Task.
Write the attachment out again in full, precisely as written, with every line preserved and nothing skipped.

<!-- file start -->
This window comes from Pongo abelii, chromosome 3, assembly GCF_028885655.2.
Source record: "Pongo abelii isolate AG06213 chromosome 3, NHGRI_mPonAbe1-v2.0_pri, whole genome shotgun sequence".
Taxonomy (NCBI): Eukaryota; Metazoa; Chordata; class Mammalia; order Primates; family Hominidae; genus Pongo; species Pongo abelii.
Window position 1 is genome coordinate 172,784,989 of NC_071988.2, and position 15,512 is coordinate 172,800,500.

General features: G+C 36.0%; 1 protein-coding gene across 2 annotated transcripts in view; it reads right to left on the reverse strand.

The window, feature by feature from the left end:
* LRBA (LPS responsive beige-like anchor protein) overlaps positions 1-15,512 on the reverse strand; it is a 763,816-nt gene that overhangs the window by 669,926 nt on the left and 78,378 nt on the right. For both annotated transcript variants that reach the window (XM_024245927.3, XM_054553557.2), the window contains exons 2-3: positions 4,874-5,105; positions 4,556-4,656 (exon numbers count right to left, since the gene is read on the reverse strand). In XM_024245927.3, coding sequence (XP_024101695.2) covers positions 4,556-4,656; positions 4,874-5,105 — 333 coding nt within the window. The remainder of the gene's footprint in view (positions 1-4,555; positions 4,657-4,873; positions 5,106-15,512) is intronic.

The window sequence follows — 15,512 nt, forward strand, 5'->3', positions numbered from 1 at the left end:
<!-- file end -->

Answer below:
This window comes from Pongo abelii, chromosome 3, assembly GCF_028885655.2.
Source record: "Pongo abelii isolate AG06213 chromosome 3, NHGRI_mPonAbe1-v2.0_pri, whole genome shotgun sequence".
Taxonomy (NCBI): Eukaryota; Metazoa; Chordata; class Mammalia; order Primates; family Hominidae; genus Pongo; species Pongo abelii.
Window position 1 is genome coordinate 172,784,989 of NC_071988.2, and position 15,512 is coordinate 172,800,500.

General features: G+C 36.0%; 1 protein-coding gene across 2 annotated transcripts in view; it reads right to left on the reverse strand.

The window, feature by feature from the left end:
* LRBA (LPS responsive beige-like anchor protein) overlaps positions 1-15,512 on the reverse strand; it is a 763,816-nt gene that overhangs the window by 669,926 nt on the left and 78,378 nt on the right. For both annotated transcript variants that reach the window (XM_024245927.3, XM_054553557.2), the window contains exons 2-3: positions 4,874-5,105; positions 4,556-4,656 (exon numbers count right to left, since the gene is read on the reverse strand). In XM_024245927.3, coding sequence (XP_024101695.2) covers positions 4,556-4,656; positions 4,874-5,105 — 333 coding nt within the window. The remainder of the gene's footprint in view (positions 1-4,555; positions 4,657-4,873; positions 5,106-15,512) is intronic.

The window sequence follows — 15,512 nt, forward strand, 5'->3', positions numbered from 1 at the left end: